Web Analytics Made Easy -
StatCounter Select element, keyboard navigation and accessibilty - CodingForum

Announcement

Collapse
No announcement yet.

Select element, keyboard navigation and accessibilty

Collapse
X
 
  • Filter
  • Time
  • Show
Clear All
new posts

  • Select element, keyboard navigation and accessibilty

    I’m wondering two things:
    1. Is there an event or state that is triggered when a <select> element is not just focused but activated (i. e. its options opened)?
    2. Is there a standard specification which keys are usable to open the options?
    For anyone curious, here’s what I’m trying to do:
    I’m trying to get fancy and replace the default <select> element with a custom control for visual ehancement. I know we can style the select element itself pretty much how we want but the options are still hard/impossible to style.
    And don’t try to convince me otherwise, I’m determined to do this, and I promise, I’m gonna keep it usable for all people.

    So, my approach is to have a standard select element and use JS to construct a new UI control that mirrors the interaction on the select. I’m then going to hide the select by positioning it outside of the viewport. My special concern is keeping it usable for people that use the keyboard to navigate through the form and select. Here is the (simplified) JavaScript I have so far:
    Code:
    var obj = {
    	config: {
    		// storing keycodes for use with keyboard navigation
    		keys: {
    			tab:		9,
    			enter:	13,
    			esc:		27,
    			space:	32,
    			left:	 	37,
    			up:		 	38,
    			right:	39,
    			down:	 	40
    		}
    	},
    	init: function() {
    		mhd.enhanceSelects();
    	},
    	enhanceSelects: function() {
    		var selectFields = document.querySelectorAll('select'),
    				newSelectBox = document.createElement('div'),
    				newOptionsList = document.createElement('ul'),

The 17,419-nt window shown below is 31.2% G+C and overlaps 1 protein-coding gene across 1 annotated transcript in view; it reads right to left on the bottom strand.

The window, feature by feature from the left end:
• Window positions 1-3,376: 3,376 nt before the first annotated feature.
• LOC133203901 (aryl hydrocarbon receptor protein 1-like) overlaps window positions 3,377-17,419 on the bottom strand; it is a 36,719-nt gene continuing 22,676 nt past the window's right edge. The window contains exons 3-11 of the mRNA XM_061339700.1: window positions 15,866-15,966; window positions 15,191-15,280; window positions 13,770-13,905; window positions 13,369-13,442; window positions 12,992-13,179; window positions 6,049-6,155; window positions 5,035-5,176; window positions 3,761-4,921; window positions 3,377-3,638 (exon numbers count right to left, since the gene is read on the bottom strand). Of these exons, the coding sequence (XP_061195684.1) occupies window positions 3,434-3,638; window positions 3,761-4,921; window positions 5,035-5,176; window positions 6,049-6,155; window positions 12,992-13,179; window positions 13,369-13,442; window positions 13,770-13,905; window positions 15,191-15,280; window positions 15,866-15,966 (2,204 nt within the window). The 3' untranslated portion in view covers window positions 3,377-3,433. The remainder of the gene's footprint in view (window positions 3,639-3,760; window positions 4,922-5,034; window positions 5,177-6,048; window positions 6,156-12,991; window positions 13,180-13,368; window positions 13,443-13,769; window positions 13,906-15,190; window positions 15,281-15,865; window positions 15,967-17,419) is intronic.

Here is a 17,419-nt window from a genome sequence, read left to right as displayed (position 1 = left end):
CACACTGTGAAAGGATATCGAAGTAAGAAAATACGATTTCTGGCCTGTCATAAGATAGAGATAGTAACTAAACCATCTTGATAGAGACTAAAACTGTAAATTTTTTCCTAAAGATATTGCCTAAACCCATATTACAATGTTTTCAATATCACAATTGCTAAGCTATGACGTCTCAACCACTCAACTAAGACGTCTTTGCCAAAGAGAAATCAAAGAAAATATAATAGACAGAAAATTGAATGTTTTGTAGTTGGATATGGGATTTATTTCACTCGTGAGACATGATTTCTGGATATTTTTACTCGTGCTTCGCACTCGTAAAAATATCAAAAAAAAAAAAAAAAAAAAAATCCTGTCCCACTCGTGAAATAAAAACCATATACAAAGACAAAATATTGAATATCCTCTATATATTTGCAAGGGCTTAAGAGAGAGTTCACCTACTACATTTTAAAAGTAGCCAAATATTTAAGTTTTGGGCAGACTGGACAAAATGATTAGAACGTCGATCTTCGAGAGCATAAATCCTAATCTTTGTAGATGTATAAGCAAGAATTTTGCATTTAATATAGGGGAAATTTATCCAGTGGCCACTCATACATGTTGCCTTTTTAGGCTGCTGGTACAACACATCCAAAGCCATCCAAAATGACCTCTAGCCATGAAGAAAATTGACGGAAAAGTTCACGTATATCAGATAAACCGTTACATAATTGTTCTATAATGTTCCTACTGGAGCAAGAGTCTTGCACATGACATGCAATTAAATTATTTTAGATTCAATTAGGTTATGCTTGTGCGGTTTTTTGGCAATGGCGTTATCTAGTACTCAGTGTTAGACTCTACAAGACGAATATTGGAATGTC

newOption = document.createElement('li');
    		newSelectBox.classList.add('box');
    		newSelectBox.setAttribute('aria-hidden', 'true');
    		newOptionsList.classList.add('options');
    		newOptionsList.setAttribute('aria-hidden', 'true');
    		for(let i=0;i<selectFields.length;i++) {
    			let el = selectFields[i],
    					selectBox = newSelectBox.cloneNode(true),
    					optionsList = newOptionsList.cloneNode(true);
    			selectBox.textContent = el.value;
    			el.insertAdjacentElement('afterend',optionsList);
    			el.insertAdjacentElement('afterend',selectBox);
    			for(let i=0;i<el.options.length;i++) {
    				let option = newOption.cloneNode(true);
    				option.textContent = el.options[i].text;
    				optionsList.appendChild(option);
    			}
    			el.addEventListener('focus', function() {
    				selectBox.classList.add('focus');
    			});
    			el.addEventListener('blur', function() {
    				selectBox.classList.remove('focus');
    			});
    			el.addEventListener('keydown', function(e) {
    				var keys = obj.config.keys;
    				if(e.which === keys.space) {
    					console.log('space');
    				}
    				else {
    					console.log('other');
    				}
    			});
    			el.addEventListener('change', function() {
    				selectBox.textContent = el.value;
    			});
    		}
    	}
    }
    mhd.init();
    So, I’ve already constructed the custom control, the styling and stuff is all done with CSS. Eventually, users with a pointing device (mouse/pen/finger/whatever) will interact with the custom control for which I’ll employ the click event and then change the select value depending on the option list item clicked. Users using the keyboard will interact with the select element directly, and this will be reflected visually in the custom control.

    Now, the only things I’m wondering is whether the keyup event is the only way to check whether a select has been activated, and whether the keys used are common in all browsers or are there any gotchas?
    Stop solving problems you don’t yet have!

  • #2
    You could get inspiration from https://select2.org
    The computer is always right. The computer is always right. The computer is always right. Take it from someone who has programmed for over ten years: not once has the computational mechanism of the machine malfunctioned.
    André Behrens, NY Times Software Developer

    Comment


    • #3
      Honestly, this is why I use radio buttons + CSS for what you're describing. Just group and style the labels.

      Can end up a bit hefty if you have a lot of them since you need to mate the labels to their input, and have said input before the dialog they are paired to, though ::focus-within can get you around that now if you don't give a flying purple fish about IE any more. (and you could use scripting to polyfill that)